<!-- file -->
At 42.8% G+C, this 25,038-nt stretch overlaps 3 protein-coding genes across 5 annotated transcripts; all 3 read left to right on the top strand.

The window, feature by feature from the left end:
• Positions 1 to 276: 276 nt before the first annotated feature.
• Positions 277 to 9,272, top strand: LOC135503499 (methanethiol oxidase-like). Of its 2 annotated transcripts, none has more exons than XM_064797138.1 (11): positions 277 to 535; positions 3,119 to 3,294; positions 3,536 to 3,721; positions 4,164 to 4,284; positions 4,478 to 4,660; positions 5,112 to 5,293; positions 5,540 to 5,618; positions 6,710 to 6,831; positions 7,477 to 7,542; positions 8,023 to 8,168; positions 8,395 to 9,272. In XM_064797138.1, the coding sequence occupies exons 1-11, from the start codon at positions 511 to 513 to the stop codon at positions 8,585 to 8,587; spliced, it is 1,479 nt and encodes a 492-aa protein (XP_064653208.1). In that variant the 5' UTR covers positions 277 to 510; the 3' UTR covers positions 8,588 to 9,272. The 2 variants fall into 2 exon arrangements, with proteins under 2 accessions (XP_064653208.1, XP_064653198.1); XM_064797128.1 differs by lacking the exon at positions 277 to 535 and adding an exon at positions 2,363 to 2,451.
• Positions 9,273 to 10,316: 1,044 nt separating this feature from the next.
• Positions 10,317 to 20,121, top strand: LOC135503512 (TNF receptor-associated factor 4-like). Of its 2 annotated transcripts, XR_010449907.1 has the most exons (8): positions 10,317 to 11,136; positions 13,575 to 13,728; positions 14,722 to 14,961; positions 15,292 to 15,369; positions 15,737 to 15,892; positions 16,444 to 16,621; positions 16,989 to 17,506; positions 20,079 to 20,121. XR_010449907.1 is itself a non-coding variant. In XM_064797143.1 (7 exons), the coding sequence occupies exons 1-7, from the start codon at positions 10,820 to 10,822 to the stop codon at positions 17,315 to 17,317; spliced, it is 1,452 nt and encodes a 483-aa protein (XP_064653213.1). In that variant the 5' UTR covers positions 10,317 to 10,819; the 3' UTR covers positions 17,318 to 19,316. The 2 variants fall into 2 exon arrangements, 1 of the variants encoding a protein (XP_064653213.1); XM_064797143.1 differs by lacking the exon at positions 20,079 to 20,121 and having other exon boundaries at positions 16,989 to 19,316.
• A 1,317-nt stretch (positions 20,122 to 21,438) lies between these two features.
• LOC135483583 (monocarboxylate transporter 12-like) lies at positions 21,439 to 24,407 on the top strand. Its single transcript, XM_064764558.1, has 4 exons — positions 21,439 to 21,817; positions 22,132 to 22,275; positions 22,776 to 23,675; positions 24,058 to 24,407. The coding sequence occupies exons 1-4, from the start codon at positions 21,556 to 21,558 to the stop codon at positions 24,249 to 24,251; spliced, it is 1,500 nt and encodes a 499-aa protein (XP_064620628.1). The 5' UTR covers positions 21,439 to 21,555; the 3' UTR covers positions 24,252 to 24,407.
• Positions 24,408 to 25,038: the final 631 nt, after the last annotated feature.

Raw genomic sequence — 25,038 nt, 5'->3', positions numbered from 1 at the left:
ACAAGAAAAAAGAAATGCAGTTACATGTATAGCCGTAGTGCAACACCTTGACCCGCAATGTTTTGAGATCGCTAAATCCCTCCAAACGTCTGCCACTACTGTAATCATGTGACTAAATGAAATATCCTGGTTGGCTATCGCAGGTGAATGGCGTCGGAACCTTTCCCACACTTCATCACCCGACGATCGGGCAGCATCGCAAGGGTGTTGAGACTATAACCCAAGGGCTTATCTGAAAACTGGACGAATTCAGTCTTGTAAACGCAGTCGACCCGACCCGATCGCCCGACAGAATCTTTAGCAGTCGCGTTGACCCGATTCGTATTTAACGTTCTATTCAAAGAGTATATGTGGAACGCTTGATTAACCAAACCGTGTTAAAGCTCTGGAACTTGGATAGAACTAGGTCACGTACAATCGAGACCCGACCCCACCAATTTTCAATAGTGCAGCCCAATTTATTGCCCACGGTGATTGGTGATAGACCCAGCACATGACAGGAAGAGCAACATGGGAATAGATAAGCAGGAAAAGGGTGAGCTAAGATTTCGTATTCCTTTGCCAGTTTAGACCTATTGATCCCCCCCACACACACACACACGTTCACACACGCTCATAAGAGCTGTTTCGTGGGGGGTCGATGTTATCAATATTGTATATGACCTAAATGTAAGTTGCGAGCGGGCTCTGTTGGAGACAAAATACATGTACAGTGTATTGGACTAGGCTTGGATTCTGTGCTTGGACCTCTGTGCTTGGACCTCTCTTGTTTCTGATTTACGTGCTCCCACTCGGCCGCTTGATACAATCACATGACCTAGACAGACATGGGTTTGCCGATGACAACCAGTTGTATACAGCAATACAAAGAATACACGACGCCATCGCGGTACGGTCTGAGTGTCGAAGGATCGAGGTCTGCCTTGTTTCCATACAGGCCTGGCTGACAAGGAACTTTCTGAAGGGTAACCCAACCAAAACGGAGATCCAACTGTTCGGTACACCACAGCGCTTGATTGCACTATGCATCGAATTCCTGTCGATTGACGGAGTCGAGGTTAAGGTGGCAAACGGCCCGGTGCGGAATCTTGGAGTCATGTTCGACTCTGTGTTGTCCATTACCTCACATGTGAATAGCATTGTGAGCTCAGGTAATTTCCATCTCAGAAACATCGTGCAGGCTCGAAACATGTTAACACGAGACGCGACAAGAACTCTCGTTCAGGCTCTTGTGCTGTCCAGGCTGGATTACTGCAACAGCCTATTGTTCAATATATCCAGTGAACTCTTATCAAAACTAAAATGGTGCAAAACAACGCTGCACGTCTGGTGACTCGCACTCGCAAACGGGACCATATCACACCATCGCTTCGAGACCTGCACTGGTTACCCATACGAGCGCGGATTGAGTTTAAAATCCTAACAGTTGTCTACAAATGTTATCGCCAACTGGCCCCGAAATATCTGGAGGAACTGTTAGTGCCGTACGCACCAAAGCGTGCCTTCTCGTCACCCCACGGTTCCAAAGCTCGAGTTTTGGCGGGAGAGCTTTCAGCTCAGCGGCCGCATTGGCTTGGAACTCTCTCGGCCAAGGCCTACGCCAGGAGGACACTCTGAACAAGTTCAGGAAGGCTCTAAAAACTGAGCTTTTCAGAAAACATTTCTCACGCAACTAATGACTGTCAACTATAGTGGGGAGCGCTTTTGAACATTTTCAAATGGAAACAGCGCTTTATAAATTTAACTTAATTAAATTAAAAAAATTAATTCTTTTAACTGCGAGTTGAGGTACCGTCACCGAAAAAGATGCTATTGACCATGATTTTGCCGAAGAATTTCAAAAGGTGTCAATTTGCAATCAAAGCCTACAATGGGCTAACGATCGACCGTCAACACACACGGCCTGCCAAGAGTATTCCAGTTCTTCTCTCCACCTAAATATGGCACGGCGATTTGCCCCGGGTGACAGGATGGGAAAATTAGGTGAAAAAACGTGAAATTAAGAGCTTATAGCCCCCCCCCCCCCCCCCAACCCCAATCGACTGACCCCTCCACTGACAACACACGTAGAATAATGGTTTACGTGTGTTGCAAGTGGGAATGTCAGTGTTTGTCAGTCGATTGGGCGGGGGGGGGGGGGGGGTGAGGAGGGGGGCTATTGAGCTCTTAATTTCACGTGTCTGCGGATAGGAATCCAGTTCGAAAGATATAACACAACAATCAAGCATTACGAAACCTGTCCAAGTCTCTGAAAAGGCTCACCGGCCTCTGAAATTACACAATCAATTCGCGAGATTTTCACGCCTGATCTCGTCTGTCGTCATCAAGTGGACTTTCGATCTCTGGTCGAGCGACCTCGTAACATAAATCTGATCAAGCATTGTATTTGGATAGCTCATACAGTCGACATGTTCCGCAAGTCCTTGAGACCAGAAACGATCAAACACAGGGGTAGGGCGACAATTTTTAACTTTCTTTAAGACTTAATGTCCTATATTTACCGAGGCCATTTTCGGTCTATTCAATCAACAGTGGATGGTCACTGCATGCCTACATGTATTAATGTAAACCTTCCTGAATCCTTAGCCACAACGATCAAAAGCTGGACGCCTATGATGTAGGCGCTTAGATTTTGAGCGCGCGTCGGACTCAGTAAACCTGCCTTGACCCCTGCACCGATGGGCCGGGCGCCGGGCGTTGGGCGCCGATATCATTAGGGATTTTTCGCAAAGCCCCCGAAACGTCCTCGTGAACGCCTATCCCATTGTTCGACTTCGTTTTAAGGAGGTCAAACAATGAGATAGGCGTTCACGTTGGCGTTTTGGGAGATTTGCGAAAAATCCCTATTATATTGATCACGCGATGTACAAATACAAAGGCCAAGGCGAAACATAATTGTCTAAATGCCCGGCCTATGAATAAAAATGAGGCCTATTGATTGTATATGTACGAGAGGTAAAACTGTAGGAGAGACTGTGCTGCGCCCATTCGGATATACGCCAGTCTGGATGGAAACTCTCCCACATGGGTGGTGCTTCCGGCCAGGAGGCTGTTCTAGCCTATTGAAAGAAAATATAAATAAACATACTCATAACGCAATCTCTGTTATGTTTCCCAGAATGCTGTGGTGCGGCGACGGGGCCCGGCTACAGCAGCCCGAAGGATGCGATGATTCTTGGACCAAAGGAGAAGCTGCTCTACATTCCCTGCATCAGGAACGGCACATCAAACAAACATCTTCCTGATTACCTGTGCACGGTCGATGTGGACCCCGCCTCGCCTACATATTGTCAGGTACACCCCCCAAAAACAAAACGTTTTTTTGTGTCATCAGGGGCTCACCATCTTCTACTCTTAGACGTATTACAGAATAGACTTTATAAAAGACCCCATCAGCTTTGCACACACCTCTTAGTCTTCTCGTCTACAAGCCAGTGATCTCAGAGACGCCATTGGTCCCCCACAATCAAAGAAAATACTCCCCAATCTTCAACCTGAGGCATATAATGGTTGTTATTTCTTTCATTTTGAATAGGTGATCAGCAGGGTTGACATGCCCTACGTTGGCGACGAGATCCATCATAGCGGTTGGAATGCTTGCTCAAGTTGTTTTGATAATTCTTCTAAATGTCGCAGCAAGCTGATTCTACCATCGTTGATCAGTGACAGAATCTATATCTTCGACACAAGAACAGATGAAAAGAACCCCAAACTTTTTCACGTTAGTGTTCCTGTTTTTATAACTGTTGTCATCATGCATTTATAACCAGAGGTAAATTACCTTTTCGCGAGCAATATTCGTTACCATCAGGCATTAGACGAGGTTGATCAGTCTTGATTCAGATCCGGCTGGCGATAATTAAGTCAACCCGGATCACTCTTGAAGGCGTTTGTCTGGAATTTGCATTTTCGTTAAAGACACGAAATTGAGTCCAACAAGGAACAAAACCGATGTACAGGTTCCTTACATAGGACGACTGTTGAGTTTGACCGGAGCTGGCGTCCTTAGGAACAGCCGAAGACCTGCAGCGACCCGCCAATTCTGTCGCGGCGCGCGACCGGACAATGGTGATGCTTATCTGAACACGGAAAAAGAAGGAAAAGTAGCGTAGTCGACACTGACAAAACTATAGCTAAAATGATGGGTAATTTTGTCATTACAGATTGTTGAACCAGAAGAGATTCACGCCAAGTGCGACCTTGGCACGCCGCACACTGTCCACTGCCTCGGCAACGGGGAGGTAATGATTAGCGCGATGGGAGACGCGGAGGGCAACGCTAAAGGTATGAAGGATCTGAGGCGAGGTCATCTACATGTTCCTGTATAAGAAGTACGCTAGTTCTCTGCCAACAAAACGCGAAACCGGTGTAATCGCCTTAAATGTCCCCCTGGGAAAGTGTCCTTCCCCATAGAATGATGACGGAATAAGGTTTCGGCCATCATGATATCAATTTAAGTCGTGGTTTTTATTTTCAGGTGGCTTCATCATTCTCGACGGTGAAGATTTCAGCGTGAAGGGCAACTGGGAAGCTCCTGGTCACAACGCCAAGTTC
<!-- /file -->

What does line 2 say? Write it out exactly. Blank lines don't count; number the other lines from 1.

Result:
The window, feature by feature from the left end: